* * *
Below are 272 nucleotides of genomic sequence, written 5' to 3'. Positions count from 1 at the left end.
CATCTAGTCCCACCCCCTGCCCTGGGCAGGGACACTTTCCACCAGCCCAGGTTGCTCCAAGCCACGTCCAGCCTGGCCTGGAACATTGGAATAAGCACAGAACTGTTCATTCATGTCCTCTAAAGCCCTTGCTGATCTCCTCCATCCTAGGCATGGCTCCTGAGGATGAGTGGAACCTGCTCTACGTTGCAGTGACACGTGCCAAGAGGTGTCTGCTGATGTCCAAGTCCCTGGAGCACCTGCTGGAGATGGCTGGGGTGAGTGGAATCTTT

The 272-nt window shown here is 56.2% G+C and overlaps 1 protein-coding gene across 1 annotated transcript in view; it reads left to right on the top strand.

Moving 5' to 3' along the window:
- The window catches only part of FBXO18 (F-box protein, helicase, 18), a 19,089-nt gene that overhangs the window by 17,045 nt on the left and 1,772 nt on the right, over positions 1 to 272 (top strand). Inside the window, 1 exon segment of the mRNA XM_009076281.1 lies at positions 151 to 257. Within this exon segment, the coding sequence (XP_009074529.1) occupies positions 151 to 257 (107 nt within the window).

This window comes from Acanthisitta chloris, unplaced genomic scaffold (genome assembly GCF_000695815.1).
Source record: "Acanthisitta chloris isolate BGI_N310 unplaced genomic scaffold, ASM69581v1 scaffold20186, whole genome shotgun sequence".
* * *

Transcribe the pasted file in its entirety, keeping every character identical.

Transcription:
Below are 272 nucleotides of genomic sequence, written 5' to 3'. Positions count from 1 at the left end.
CATCTAGTCCCACCCCCTGCCCTGGGCAGGGACACTTTCCACCAGCCCAGGTTGCTCCAAGCCACGTCCAGCCTGGCCTGGAACATTGGAATAAGCACAGAACTGTTCATTCATGTCCTCTAAAGCCCTTGCTGATCTCCTCCATCCTAGGCATGGCTCCTGAGGATGAGTGGAACCTGCTCTACGTTGCAGTGACACGTGCCAAGAGGTGTCTGCTGATGTCCAAGTCCCTGGAGCACCTGCTGGAGATGGCTGGGGTGAGTGGAATCTTT

The 272-nt window shown here is 56.2% G+C and overlaps 1 protein-coding gene across 1 annotated transcript in view; it reads left to right on the top strand.

Moving 5' to 3' along the window:
- The window catches only part of FBXO18 (F-box protein, helicase, 18), a 19,089-nt gene that overhangs the window by 17,045 nt on the left and 1,772 nt on the right, over positions 1 to 272 (top strand). Inside the window, 1 exon segment of the mRNA XM_009076281.1 lies at positions 151 to 257. Within this exon segment, the coding sequence (XP_009074529.1) occupies positions 151 to 257 (107 nt within the window).

This window comes from Acanthisitta chloris, unplaced genomic scaffold (genome assembly GCF_000695815.1).
Source record: "Acanthisitta chloris isolate BGI_N310 unplaced genomic scaffold, ASM69581v1 scaffold20186, whole genome shotgun sequence".